Learning from the Past for a Bright Post-Pandemic Future

Learning from the past is critical as governments address COVID-19. Photo: ADB
Learning from the past is critical as governments address COVID-19. Photo: ADB

By Sonia Chand Sandhu, Brahm Prakash, Mary Anne A. Chaneco

Carefully evaluating development projects, and learning from success and challenges of past efforts, is more important than ever as governments fight COVID-19.

The global halt brought about by COVID-19 emphasizes the need for a more holistic approach to development that integrates public health policies, environmental protection, and reduces risks from climate change.

To do this, we need to learn lessons from the past and implement these to ensure vulnerable sections of the population and poor economies are better protected. Strengthening societies and focusing on sustainability is critical.

In the wake of COVID-19, business-as-usual is not possible. A lot is riding on the capacity of institutions, government policies, capabilities of decision-makers in public and private sectors, and leadership at all levels of government. This depends on the ability to learn and examine lessons.

Governments and international organizations, including multilateral development banks and international financial institutions, need to make learning an essential business process to avoid repeating mistakes and wasting resources. This includes harnessing experience, understanding what works and what does not, and using new technologies. 

There are different ways to achieve this when undertaking development projects. First, formalizing and optimizing feedback mechanisms throughout the project cycle, as well as combining monitoring, evaluation, and learning. Currently, development projects often undergo only sporadic monitoring and evaluation without the benefit of incorporating lessons learned.

In the wake of COVID-19, business-as-usual is not possible.

The project cycle provides many opportunities for lessons to be identified and coded, from conceptualization, inception, design, implementation to evaluation at completion.  The implementation phase of projects financed by multilateral development banks typically lasts about 5 to 7 years and provides many opportunities for effective feedback and mid-course corrections through focused monitoring.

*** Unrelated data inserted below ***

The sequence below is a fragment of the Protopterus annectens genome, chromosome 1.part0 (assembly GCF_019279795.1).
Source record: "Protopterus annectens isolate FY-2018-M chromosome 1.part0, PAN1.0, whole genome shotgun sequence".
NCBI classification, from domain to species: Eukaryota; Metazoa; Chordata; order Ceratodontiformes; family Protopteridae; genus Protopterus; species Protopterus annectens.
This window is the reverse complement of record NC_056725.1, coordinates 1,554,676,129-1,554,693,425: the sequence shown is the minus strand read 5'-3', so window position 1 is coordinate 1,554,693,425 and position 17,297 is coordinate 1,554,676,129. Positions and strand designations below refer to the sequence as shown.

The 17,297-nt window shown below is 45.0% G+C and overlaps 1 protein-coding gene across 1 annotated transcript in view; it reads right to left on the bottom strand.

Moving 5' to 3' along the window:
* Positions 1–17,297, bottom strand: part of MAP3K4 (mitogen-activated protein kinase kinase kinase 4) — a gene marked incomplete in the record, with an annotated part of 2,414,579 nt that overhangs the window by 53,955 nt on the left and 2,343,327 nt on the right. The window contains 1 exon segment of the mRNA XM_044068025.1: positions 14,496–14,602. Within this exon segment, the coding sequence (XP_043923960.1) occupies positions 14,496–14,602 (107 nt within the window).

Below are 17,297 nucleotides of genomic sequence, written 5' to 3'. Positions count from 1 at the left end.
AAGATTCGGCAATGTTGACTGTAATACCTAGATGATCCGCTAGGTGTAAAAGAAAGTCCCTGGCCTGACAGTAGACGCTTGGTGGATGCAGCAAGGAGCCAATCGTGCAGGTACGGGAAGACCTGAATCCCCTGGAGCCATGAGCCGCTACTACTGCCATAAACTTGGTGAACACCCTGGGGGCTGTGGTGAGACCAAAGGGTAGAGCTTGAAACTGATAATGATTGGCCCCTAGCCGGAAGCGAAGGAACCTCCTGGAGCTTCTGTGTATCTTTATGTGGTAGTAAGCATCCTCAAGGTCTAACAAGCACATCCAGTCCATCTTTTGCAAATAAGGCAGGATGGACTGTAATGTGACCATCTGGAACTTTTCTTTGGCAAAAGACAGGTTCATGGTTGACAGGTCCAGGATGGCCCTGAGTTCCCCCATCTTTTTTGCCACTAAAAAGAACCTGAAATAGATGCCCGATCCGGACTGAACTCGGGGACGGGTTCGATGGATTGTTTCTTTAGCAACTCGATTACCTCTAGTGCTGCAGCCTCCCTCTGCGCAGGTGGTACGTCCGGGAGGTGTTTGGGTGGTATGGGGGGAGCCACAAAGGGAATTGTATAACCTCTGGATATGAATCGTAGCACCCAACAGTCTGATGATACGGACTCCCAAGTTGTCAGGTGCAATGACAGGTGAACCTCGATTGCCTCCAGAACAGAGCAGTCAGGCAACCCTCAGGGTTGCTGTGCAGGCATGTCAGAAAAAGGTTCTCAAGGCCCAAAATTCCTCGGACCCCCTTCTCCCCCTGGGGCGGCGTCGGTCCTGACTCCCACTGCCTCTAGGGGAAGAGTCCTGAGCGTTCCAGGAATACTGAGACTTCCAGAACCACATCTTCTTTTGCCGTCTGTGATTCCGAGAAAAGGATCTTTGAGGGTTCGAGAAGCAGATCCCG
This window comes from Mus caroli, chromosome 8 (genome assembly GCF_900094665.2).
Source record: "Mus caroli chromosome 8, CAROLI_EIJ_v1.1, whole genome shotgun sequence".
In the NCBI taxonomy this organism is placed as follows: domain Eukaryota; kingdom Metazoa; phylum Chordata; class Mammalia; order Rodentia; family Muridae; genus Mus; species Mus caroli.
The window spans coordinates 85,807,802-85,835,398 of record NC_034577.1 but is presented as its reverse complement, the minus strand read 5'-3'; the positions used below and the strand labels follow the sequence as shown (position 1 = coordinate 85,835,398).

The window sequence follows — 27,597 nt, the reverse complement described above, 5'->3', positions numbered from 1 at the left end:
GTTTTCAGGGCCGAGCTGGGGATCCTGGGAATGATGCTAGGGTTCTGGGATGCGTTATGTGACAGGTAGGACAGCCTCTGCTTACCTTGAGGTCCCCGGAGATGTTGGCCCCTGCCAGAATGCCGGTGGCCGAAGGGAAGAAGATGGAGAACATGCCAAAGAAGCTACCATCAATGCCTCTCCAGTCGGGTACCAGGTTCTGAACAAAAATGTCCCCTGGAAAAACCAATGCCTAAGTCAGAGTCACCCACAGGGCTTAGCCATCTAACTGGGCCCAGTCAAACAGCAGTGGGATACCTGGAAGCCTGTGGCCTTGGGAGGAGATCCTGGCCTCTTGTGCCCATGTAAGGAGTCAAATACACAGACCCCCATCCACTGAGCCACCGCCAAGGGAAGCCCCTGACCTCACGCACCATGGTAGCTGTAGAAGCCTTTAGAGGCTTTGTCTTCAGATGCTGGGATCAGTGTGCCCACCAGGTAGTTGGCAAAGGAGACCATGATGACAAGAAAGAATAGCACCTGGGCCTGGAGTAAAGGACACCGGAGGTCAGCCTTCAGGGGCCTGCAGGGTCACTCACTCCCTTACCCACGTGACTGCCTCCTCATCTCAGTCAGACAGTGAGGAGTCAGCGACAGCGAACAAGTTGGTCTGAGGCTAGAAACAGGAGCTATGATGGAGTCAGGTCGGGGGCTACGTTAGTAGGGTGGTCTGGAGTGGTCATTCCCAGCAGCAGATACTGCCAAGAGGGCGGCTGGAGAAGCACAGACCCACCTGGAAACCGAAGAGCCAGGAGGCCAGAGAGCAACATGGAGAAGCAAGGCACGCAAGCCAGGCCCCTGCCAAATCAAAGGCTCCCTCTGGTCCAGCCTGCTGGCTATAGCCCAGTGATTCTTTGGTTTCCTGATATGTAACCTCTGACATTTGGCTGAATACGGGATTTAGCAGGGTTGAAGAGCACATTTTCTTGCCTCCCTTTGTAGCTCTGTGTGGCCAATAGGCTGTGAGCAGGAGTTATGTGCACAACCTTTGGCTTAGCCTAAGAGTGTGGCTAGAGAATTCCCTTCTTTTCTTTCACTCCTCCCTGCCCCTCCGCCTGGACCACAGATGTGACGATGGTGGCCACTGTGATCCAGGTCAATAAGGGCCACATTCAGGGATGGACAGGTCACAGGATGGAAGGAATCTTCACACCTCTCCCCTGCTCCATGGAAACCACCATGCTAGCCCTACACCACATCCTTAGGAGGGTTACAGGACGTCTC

Second, consultation and engagement with stakeholders provide opportunities to incorporate just-in-time solutions and real-time feedback. This also provides an avenue for harnessing experience and indigenous knowledge, which can be a valuable for putting operations into local context and ensuring that they serve communities over the long term.

Third, computer-based information and communication technologies have helped to fuse evaluation insights together with data, graphics, and analytics, to build capacity based on lessons learned.

ADB’s Independent Evaluation Department is piloting artificial intelligence tools that analyze evaluation documents for lessons learned by unlocking evidence-based knowledge embedded within them, a daunting task which would be time consuming otherwise. 

This innovative learning tool makes it easier to integrate lessons in operations cycles. Artificial intelligence applications delve into the repositories of tacit and explicit knowledge – information buried deep in remote and other obscure locations – and generate and rank lessons that enable users to find solutions that fit countries’ needs and cultures.

The ongoing COVID-19 pandemic has caught governments and public institutions off guard. But it is an opportunity for institutions to re-organize and redefine their responsibilities across the public and private sectors, engage other stakeholders and development communities, and use new technologies to move toward a more sustainable future. 

Equally urgent is the need for those who evaluate development projects and programs to develop insights and deploy lessons that harness knowledge, facilitate access, and use lessons more meaningfully. This will ensure that actions taken today will lead to decisions with lasting impact for our children and our larger world. Learning from the past can help the present, and inform the future.